My previous post got several replies about other ways to compare columns across rows. Here’s my take on all of them.
Test data (again)
create table t as with data as ( select level n from dual connect by level <= 3 ) , tests as ( select row_number() over (order by a.n, b.n) test_id, nullif(a.n, 3) a, nullif(b.n, 3) b, case a.n when b.n then 'Same' else 'Different' end status from data a, data b ) select test_id, tbl, n, status from tests unpivot include nulls (n for tbl in(A,B)); select * from t order by 1,2;
TEST_ID | TBL | N | STATUS |
---|---|---|---|
1 | A | 1 | Same |
1 | B | 1 | Same |
2 | A | 1 | Different |
2 | B | 2 | Different |
3 | A | 1 | Different |
3 | B | Different | |
4 | A | 2 | Different |
4 | B | 1 | Different |
5 | A | 2 | Same |
5 | B | 2 | Same |
6 | A | 2 | Different |
6 | B | Different | |
7 | A | Different | |
7 | B | 1 | Different |
8 | A | Different | |
8 | B | 2 | Different |
9 | A | Same | |
9 | B | Same |
My solution (again)
It looks like the most concise test for a difference is COUNT(N) BETWEEN 1 and COUNT(DISTINCT N).
select t.*, count(distinct n) over(partition by test_id) cnt_distinct, count(n) over(partition by test_id) cnt, case when count(n) over(partition by test_id) between 1 and count(distinct n) over(partition by test_id) then 'Different' else 'Same' end new_status from t order by 4,5,6,1,2;
TEST_ID | TBL | N | STATUS | CNT_DISTINCT | CNT | NEW_STATUS |
---|---|---|---|---|---|---|
3 | A | 1 | Different | 1 | 1 | Different |
3 | B | Different | 1 | 1 | Different | |
6 | A | 2 | Different | 1 | 1 | Different |
6 | B | Different | 1 | 1 | Different | |
7 | A | Different | 1 | 1 | Different | |
7 | B | 1 | Different | 1 | 1 | Different |
8 | A | Different | 1 | 1 | Different | |
8 | B | 2 | Different | 1 | 1 | Different |
2 | A | 1 | Different | 2 | 2 | Different |
2 | B | 2 | Different | 2 | 2 | Different |
4 | A | 2 | Different | 2 | 2 | Different |
4 | B | 1 | Different | 2 | 2 | Different |
9 | A | Same | 0 | 0 | Same | |
9 | B | Same | 0 | 0 | Same | |
1 | A | 1 | Same | 1 | 2 | Same |
1 | B | 1 | Same | 1 | 2 | Same |
5 | A | 2 | Same | 1 | 2 | Same |
5 | B | 2 | Same | 1 | 2 | Same |
Using the DUMP() function (Andrej Pashchenko)
Since the DUMP() function returns a non-null result in every case, we can simply test
COUNT( DISTINCT DUMP(n) ) OVER (PARTITION BY TEST_ID)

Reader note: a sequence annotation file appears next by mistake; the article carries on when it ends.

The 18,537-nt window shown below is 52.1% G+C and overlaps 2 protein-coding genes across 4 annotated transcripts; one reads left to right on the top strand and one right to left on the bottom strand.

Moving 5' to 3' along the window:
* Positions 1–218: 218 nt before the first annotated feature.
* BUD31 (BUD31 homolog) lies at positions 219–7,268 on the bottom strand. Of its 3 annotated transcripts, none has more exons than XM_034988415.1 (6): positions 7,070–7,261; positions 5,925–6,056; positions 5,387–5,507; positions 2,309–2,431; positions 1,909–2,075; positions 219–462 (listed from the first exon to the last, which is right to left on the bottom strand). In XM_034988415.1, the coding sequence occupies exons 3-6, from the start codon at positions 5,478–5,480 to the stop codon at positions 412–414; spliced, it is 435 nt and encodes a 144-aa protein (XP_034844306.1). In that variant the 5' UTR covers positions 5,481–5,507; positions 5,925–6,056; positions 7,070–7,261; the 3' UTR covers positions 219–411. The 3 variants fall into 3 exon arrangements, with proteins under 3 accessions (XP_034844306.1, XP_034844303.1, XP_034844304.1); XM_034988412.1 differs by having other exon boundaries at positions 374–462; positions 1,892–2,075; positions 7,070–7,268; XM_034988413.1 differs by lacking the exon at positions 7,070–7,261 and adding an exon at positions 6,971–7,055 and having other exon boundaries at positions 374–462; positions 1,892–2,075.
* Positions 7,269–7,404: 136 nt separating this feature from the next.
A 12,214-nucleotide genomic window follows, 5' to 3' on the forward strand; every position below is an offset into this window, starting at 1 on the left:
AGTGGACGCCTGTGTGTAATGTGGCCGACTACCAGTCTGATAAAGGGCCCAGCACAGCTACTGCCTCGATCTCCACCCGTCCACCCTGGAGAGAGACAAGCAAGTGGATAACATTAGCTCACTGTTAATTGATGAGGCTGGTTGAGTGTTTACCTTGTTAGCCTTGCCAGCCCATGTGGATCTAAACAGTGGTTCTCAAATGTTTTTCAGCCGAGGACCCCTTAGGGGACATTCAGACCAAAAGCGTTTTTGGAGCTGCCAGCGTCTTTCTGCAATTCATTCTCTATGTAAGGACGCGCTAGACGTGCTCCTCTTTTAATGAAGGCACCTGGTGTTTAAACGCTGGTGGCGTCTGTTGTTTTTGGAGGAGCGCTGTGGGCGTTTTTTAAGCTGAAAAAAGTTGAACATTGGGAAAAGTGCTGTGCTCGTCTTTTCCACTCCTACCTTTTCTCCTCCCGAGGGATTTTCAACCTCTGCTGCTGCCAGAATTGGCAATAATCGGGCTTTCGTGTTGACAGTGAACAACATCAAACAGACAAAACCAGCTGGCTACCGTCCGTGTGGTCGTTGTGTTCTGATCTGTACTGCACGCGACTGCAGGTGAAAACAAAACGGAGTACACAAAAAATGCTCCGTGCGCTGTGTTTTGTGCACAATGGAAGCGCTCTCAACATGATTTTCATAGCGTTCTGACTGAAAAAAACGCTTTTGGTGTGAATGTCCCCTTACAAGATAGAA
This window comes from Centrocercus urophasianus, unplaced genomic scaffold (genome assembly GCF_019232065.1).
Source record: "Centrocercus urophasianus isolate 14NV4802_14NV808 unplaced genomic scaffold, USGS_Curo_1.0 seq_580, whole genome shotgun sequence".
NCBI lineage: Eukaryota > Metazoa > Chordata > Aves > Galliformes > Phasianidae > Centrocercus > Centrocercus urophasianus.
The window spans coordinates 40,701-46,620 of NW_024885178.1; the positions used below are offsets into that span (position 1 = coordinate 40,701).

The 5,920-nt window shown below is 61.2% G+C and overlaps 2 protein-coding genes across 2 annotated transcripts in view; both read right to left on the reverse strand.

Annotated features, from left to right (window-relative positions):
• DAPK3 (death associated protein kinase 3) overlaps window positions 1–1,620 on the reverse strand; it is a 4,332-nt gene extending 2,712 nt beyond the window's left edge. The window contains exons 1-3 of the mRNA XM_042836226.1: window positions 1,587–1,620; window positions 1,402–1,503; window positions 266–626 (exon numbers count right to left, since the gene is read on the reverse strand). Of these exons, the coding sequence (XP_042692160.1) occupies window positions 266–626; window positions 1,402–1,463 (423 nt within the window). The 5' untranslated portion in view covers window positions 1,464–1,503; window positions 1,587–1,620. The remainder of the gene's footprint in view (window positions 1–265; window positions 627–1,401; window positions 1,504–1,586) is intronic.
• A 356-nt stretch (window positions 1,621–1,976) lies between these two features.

If the result is 1, N is the same, otherwise it is different.
This solution is more concise, but in my tests it ran 10 times slower. The DUMP() function chews up some CPU.
Using SYS_OP_MAP_NONNULL() (Tony Hasler)
As with DUMP(), we can test
COUNT( DISTINCT SYS_OP_MAP_NONNULL(n) ) OVER (PARTITION BY TEST_ID)
Again a concise solution. Surprisingly, it runs twice as slow as my solution – and despite one mention in the documentation I doubt that this function is supported.
Simplifying the comparison
Zahar Hilkevich suggested simply comparing the two counts:
select t.*, count(distinct n) over(partition by test_id) cnt_distinct, count(n) over(partition by test_id) cnt, case when count(n) over(partition by test_id) = count(distinct n) over(partition by test_id) then 'Different' else 'Same' end new_status from t order by 4,5,6,1,2;
TEST_ID | TBL | N | STATUS | CNT_DISTINCT | CNT | NEW_STATUS |
---|---|---|---|---|---|---|
3 | A | 1 | Different | 1 | 1 | Different |
3 | B | Different | 1 | 1 | Different | |
6 | A | 2 | Different | 1 | 1 | Different |
6 | B | Different | 1 | 1 | Different | |
7 | A | Different | 1 | 1 | Different | |
7 | B | 1 | Different | 1 | 1 | Different |
8 | A | Different | 1 | 1 | Different | |
8 | B | 2 | Different | 1 | 1 | Different |
2 | A | 1 | Different | 2 | 2 | Different |
2 | B | 2 | Different | 2 | 2 | Different |
4 | A | 2 | Different | 2 | 2 | Different |
4 | B | 1 | Different | 2 | 2 | Different |
9 | A | Same | 0 | 0 | Different | |
9 | B | Same | 0 | 0 | Different | |
1 | A | 1 | Same | 1 | 2 | Same |
1 | B | 1 | Same | 1 | 2 | Same |
5 | A | 2 | Same | 1 | 2 | Same |
5 | B | 2 | Same | 1 | 2 | Same |
Notice that in test case 9, when both values are null, Zahar’s test says they are “different”. This is not a problem in the context of displaying different values, since the output values will be null no matter what.
Conclusion
Thanks to those who mentioned other more concise solutions. Despite my taste for concision, I think the solution I proposed is correct and efficient. The choice is yours!
Stew, your interpretation of my solution was a bit inaccurate. My criteria for the rows to be different included count(*)=1 condition (along with GROUP BY clause), so for your new test table, my solution should look as following:
I agree, that after you simplified your solution for the new T table, it looks very compact; though for comparing emp vs emp2 tables it looked bulkier than the one I suggested. My solution was focused on showing the differences between tables (and this was your ultimate goal) while your new solution shows both all records with the matching status.